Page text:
IPS: IRL: Michigan: Postscript

Firestone Indy 400/Michigan 100 Postscript Michigan race a classic; Hornish sets records BROOKLYN, Mich., Monday, July 28, 2003 -- Michigan International Speedway has been the site of some historic Indy-style moments in its ...

Firestone Indy 400/Michigan 100 Postscript
Michigan race a classic; Hornish sets records

BROOKLYN, Mich., Monday, July 28, 2003 -- Michigan International Speedway has been the site of some historic Indy-style moments in its 35-year history.

Another chapter in the speedway's history was written July 27.

The Firestone Indy 400 won by Alex Barron will be one fans, teams, drivers, media and officials talk about for years to come.

The event was classic in every sense of the word, producing the fastest average speed in IRL IndyCar Series history, the fourth closest finish in series history, side by side racing throughout most of the day, 30 lead changes and even a spin by the eventual race winner.

Barron brought the MIS crowd to its feet on Lap 164 when he and Tomas Scheckter made slight contact in Turn 4. Barron, driver of the No. 21 Hollywood Mo Nunn Racing Panoz G Force/Toyota/Firestone, spun, slid through a portion of the infield grass between pit road and the racetrack, spun back up the racetrack, kept the car from hitting the outside retaining wall, got the car going straight again and continued on.

The brilliant display of driving and control brought a standing ovation from the crowd.

"Some drivers will say they're fully skilled, and they pulled it all off on their own," Barron said. "There's a lot of luck involved. A little bit of skill."

Barron restarted the race in sixth and worked his way up to second, where he battled with Sam Hornish Jr., who put on his own impressive display of driving by leading 12 times for 126 laps in his No. 4 Pennzoil Panther Racing Dallara/ Chevrolet/Firestone equipped with the new Gen IV Chevy Indy V-8 engine.

Hornish and Barron swapped the lead four times in the last 10 laps, with Barron making the move that counted at the end. Exiting Turn 4 on the final lap, Barron moved around Hornish on the outside and beat him across the finish line by .0121 of a second, the fourth-closest finish in IRL IndyCar Series history.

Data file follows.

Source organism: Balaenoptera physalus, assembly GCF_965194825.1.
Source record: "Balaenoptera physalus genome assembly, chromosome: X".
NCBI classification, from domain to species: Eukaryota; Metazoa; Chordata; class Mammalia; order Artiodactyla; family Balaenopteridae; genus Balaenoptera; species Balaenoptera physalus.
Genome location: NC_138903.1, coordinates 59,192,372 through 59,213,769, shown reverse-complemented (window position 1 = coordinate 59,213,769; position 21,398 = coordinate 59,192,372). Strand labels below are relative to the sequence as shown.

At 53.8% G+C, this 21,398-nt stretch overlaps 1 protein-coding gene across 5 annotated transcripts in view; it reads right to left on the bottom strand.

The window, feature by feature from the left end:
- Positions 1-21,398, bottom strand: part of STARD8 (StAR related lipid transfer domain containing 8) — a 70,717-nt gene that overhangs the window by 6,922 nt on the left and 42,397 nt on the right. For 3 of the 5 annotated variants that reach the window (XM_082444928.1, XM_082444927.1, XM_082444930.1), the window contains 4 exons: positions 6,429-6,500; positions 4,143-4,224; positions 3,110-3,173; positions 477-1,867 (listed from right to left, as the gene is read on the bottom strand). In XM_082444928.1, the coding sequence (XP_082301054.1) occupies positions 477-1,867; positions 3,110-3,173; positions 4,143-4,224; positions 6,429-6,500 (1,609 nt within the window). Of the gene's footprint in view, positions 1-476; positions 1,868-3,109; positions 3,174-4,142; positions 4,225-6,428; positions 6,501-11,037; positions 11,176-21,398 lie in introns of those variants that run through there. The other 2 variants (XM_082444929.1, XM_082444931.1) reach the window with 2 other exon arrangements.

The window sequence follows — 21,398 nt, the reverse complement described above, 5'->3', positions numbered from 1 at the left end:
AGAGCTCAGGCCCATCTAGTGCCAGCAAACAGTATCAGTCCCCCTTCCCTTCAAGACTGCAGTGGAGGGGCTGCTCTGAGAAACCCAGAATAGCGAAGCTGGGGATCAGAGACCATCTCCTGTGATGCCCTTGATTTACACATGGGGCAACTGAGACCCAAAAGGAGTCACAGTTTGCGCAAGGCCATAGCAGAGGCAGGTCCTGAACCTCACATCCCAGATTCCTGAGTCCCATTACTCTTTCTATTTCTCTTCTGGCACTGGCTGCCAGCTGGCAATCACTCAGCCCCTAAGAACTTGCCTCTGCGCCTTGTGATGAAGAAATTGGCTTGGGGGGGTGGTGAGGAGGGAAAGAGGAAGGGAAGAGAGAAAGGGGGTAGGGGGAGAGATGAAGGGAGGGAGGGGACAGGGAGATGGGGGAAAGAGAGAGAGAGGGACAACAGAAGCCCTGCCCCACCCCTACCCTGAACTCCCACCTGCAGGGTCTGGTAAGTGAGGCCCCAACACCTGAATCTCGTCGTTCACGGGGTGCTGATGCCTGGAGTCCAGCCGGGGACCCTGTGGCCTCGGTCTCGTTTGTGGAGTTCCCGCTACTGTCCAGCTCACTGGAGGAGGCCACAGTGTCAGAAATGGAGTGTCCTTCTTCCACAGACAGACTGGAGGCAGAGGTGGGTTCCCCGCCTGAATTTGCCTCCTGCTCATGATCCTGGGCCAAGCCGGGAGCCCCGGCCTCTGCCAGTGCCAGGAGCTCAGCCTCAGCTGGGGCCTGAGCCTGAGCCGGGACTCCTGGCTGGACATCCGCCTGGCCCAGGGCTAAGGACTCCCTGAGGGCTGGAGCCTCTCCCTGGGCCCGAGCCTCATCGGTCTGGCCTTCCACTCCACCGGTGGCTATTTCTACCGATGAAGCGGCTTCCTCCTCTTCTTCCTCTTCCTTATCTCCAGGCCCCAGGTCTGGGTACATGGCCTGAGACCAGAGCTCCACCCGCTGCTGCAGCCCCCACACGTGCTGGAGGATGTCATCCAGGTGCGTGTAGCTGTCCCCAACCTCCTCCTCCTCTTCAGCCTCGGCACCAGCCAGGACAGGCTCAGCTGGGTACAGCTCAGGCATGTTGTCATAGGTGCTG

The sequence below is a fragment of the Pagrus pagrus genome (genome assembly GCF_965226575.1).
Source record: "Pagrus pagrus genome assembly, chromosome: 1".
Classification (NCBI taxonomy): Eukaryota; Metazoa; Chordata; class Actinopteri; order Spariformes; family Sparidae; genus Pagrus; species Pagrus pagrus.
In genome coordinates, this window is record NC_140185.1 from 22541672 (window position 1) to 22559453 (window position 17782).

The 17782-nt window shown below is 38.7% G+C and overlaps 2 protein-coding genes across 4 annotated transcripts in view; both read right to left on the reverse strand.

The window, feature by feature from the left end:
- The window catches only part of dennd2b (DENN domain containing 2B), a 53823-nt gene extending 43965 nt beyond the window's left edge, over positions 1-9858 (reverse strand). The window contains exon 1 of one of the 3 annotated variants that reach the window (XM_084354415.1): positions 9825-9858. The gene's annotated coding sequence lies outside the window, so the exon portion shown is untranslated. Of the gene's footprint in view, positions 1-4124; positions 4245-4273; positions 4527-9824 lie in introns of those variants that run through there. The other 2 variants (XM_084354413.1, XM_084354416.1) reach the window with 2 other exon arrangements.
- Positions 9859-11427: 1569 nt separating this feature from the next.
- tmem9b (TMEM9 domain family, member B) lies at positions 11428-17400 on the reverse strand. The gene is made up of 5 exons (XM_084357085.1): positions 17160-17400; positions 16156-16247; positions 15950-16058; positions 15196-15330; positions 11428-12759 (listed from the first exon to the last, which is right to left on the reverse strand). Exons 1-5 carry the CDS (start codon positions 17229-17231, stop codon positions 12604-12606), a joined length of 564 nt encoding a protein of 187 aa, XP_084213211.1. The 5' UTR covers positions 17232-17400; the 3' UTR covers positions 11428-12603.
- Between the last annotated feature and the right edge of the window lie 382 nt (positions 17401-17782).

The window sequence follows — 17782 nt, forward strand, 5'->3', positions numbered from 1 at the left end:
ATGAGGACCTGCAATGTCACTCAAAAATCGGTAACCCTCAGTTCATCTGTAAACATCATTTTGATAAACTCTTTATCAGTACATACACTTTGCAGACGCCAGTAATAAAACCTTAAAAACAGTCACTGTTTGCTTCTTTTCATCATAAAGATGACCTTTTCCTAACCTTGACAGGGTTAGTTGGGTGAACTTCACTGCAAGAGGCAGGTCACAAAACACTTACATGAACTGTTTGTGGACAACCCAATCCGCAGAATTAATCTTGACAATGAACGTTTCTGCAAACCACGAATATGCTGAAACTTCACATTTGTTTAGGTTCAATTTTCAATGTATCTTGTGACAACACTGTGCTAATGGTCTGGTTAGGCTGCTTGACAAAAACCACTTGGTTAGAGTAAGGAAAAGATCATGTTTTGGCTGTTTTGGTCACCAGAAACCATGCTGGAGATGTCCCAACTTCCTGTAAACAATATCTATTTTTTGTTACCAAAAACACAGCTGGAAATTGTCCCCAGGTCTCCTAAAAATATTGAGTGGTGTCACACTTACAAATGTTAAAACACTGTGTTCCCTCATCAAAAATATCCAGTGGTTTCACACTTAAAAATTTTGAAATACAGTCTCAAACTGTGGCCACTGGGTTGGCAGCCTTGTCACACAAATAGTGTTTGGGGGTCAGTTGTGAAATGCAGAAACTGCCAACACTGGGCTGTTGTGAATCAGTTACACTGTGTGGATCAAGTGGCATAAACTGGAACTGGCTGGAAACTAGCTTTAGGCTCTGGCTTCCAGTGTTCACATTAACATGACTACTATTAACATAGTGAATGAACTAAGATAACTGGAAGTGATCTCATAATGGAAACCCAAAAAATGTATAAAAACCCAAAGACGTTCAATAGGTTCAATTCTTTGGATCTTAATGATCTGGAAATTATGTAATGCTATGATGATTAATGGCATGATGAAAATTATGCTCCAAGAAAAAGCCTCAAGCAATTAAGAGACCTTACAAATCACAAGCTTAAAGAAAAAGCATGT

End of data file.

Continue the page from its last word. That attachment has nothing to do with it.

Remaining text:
The average speed of the 400-mile event was 180.917 mph, the fastest IRL IndyCar Series event in history.

Hornish now has been involved in six of the top 10 closest finishes in series history, and the Michigan event was only the second time he finished second rather than heading to victory lane.

"It was a great race," Hornish said. "Just came up a little bit short. We knew we had to be in the lead, knew you had to stay down on the bottom because it was too easy for somebody to get a run on you low. He timed it right. He worked on it for about the last 20 laps, kept coming up, dropping back. I knew that one of those times he was going to get it right. He happened to get it right on the last lap. He saved it for the end, so that's what you're supposed to do. We just came up a little short."

Hornish's only other runner-up finish in the top-10 closest races was in 2002 at Kentucky when he lost to Felipe Giaffone by .093 of a second. Ironically, Barron is substituting Giaffone, who was injured in an accident July 6 at Kansas Speedway.

Barron has competed in four events in 2002, every time as a substitute. He subbed for Gil de Ferran at Motegi and finished 17th after an accident. He then drove for Mo Nunn Racing at the 87th Indianapolis 500, subbing for Arie Luyendyk. He finished sixth, but was out of a ride until Nashville when he subbed for Giaffone. He finished fifth at Nashville.

"It's been a long season," Barron said. "But every time I've gotten the shot to drive, whether it's been with Roger Penske or Mo Nunn, the cars have been really strong. That's what I want to do when I go race. In my career since I moved up, I've done a lot of development programs. You know, when I go racing, I want to race competitively with a competitive car. I was fortunate enough to get that all four races this year.

"Hopefully, I continue to get the opportunity to do that."


Hornish sets records: Two-time IRL IndyCar Series champion Sam Hornish Jr. now holds the record for most laps led in IRL IndyCar Series history, breaking Tony Stewart's record.

Hornish led 126 laps at Michigan and now has led 1,587 laps in his career. The previous record, set by 1996-97 IndyCar Series champion Stewart was 1,515. Hornish has competed in 46 IRL IndyCar Series events, while Stewart has competed in 26 events.